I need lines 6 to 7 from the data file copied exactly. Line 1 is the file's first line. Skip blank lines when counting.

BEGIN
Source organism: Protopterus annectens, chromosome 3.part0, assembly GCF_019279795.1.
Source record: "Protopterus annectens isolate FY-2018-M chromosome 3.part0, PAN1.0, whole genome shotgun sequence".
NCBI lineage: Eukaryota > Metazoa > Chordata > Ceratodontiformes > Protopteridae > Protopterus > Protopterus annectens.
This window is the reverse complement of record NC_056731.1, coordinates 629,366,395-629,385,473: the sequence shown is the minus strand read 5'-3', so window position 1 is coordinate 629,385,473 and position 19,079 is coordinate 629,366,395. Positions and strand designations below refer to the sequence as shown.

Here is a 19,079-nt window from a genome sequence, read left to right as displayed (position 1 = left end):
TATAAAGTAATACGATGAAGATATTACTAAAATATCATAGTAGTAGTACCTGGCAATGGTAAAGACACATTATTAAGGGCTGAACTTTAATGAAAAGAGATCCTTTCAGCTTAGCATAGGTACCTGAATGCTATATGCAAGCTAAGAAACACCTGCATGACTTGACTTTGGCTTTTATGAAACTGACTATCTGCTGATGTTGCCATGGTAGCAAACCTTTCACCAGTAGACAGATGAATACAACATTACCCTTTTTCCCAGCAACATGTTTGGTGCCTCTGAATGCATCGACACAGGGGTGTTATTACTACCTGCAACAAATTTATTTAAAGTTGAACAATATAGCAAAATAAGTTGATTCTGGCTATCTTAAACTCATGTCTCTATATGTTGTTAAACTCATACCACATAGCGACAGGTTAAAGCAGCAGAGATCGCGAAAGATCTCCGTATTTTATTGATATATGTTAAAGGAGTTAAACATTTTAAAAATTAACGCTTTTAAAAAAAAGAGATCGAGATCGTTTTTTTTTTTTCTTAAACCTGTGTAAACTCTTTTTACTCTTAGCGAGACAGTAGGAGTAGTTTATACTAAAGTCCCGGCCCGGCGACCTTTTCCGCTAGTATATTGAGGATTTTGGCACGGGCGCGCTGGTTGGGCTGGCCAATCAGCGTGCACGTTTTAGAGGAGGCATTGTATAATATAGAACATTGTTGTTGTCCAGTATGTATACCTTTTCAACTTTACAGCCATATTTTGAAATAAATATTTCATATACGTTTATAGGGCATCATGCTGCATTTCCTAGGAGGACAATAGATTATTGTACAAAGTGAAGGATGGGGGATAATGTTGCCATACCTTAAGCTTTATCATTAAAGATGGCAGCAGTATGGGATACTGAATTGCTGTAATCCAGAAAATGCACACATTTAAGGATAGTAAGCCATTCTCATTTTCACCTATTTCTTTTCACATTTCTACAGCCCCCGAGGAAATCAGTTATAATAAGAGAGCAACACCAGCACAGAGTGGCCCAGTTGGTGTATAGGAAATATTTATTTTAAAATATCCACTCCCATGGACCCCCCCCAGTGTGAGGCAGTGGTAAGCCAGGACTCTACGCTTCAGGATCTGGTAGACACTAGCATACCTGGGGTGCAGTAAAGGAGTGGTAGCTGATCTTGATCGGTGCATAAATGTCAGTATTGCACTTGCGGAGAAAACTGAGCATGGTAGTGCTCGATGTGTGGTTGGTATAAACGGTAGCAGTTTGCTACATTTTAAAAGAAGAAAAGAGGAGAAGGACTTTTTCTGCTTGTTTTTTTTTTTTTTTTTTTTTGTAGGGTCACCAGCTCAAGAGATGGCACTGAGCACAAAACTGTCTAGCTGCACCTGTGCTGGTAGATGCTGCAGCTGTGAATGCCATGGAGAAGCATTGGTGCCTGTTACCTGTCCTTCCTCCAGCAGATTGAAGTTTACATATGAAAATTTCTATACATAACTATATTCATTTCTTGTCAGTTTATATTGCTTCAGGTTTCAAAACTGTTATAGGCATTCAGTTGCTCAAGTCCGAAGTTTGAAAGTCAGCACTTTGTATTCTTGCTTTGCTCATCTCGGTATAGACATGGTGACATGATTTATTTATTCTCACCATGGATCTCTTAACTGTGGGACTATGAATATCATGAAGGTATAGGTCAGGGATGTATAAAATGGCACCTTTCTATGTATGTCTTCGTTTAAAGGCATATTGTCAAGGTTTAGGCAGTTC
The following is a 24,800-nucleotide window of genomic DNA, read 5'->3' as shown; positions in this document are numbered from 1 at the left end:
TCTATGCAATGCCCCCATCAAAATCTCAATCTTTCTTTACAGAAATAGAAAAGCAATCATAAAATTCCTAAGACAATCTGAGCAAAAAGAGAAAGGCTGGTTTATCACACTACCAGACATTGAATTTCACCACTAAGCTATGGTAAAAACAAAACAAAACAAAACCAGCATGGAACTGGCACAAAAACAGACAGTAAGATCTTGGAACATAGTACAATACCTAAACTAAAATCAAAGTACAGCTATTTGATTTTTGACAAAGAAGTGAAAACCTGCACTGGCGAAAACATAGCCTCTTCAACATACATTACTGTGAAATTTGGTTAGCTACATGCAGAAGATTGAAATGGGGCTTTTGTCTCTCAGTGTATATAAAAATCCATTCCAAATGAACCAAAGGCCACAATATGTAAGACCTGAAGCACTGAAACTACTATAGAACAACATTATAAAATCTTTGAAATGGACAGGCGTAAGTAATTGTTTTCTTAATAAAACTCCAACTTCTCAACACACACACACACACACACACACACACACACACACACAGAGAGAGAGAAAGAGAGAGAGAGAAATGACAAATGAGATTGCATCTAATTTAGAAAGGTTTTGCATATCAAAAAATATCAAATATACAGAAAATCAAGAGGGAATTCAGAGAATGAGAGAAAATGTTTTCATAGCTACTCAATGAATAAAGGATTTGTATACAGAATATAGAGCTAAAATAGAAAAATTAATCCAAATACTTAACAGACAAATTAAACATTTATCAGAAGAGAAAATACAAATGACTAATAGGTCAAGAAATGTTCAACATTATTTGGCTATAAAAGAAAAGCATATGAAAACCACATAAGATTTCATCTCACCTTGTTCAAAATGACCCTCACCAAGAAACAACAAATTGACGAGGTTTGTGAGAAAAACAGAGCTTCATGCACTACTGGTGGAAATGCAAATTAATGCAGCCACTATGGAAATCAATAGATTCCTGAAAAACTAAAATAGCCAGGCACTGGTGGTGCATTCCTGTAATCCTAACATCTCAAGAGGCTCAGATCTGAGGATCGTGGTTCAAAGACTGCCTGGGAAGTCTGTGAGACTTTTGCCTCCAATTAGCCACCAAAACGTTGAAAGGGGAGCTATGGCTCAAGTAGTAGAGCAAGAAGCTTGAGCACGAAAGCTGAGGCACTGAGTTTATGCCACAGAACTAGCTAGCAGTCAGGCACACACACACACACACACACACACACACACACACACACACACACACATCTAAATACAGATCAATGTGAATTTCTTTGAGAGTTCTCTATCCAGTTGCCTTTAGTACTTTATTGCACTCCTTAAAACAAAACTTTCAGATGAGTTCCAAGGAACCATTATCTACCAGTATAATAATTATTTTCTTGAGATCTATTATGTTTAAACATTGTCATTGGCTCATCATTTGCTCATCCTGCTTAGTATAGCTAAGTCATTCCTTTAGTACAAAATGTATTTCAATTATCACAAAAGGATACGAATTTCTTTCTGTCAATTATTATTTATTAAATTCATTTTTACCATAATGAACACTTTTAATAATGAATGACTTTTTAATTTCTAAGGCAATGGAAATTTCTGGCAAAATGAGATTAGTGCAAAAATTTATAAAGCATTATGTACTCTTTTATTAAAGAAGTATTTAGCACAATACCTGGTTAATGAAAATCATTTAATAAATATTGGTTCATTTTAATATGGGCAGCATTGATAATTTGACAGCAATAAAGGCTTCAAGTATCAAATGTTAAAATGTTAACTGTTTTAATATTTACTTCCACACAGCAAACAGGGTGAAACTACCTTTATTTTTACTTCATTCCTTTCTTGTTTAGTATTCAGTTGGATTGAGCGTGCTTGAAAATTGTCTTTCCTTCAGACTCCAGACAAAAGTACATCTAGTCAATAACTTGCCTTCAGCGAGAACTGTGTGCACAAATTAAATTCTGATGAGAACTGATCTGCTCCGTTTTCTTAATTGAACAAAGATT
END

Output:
TATAAAGTAATACGATGAAGATATTACTAAAATATCATAGTAGTAGTACCTGGCAATGGTAAAGACACATTATTAAGGGCTGAACTTTAATGAAAAGAGATCCTTTCAGCTTAGCATAGGTACCTGAATGCTATATGCAAGCTAAGAAACACCTGCATGACTTGACTTTGGCTTTTATGAAACTGACTATCTGCTGATGTTGCCATGGTAGCAAACCTTTCACCAGTAGACAGATGAATACAACATTACCCTTTTTCCCAGCAACATGTTTGGTGCCTCTGAATGCATCGACACAGGGGTGTTATTACTACCTGCAACAAATTTATTTAAAGTTGAACAATATAGCAAAATAAGTTGATTCTGGCTATCTTAAACTCATGTCTCTATATGTTGTTAAACTCATACCACATAGCGACAGGTTAAAGCAGCAGAGATCGCGAAAGATCTCCGTATTTTATTGATATATGTTAAAGGAGTTAAACATTTTAAAAATTAACGCTTTTAAAAAAAAGAGATCGAGATCGTTTTTTTTTTTTCTTAAACCTGTGTAAACTCTTTTTACTCTTAGCGAGACAGTAGGAGTAGTTTATACTAAAGTCCCGGCCCGGCGACCTTTTCCGCTAGTATATTGAGGATTTTGGCACGGGCGCGCTGGTTGGGCTGGCCAATCAGCGTGCACGTTTTAGAGGAGGCATTGTATAATATAGAACATTGTTGTTGTCCAGTATGTATACCTTTTCAACTTTACAGCCATATTTTGAAATAAATATTTCATATACGTTTATAGGGCATCATGCTGCATTTCCTAGGAGGACAATAGATTATTGTACAAAGTGAAGGATGGGGGATAATGTTGCCATACCTTAAGCTTTATCATTAAAGATGGCAGCAGTATGGGATACTGAATTGCTGTAATCCAGAAAATGCACACATTTAAGGATAGTAAGCCATTCTCATTTTCACCTATTTCTTTTCACATTTCTACAGCCCCCGAGGAAATCAGTTATAATAAGAGAGCAACACCAGCACAGAGTGGCCCAGTTGGTGTATAGGAAATATTTATTTTAAAATATCCACTCCCATGGACCCCCCCCAGTGTGAGGCAGTGGTAAGCCAGGACTCTACGCTTCAGGATCTGGTAGACACTAGCATACCTGGGGTGCAGTAAAGGAGTGGTAGCTGATCTTGATCGGTGCATAAATGTCAGTATTGCACTTGCGGAGAAAACTGAGCATGGTAGTGCTCGATGTGTGGTTGGTATAAACGGTAGCAGTTTGCTACATTTTAAAAGAAGAAAAGAGGAGAAGGACTTTTTCTGCTTGTTTTTTTTTTTTTTTTTTTTTGTAGGGTCACCAGCTCAAGAGATGGCACTGAGCACAAAACTGTCTAGCTGCACCTGTGCTGGTAGATGCTGCAGCTGTGAATGCCATGGAGAAGCATTGGTGCCTGTTACCTGTCCTTCCTCCAGCAGATTGAAGTTTACATATGAAAATTTCTATACATAACTATATTCATTTCTTGTCAGTTTATATTGCTTCAGGTTTCAAAACTGTTATAGGCATTCAGTTGCTCAAGTCCGAAGTTTGAAAGTCAGCACTTTGTATTCTTGCTTTGCTCATCTCGGTATAGACATGGTGACATGATTTATTTATTCTCACCATGGATCTCTTAACTGTGGGACTATGAATATCATGAAGGTATAGGTCAGGGATGTATAAAATGGCACCTTTCTATGTATGTCTTCGTTTAAAGGCATATTGTCAAGGTTTAGGCAGTTC
The following is a 24,800-nucleotide window of genomic DNA, read 5'->3' as shown; positions in this document are numbered from 1 at the left end: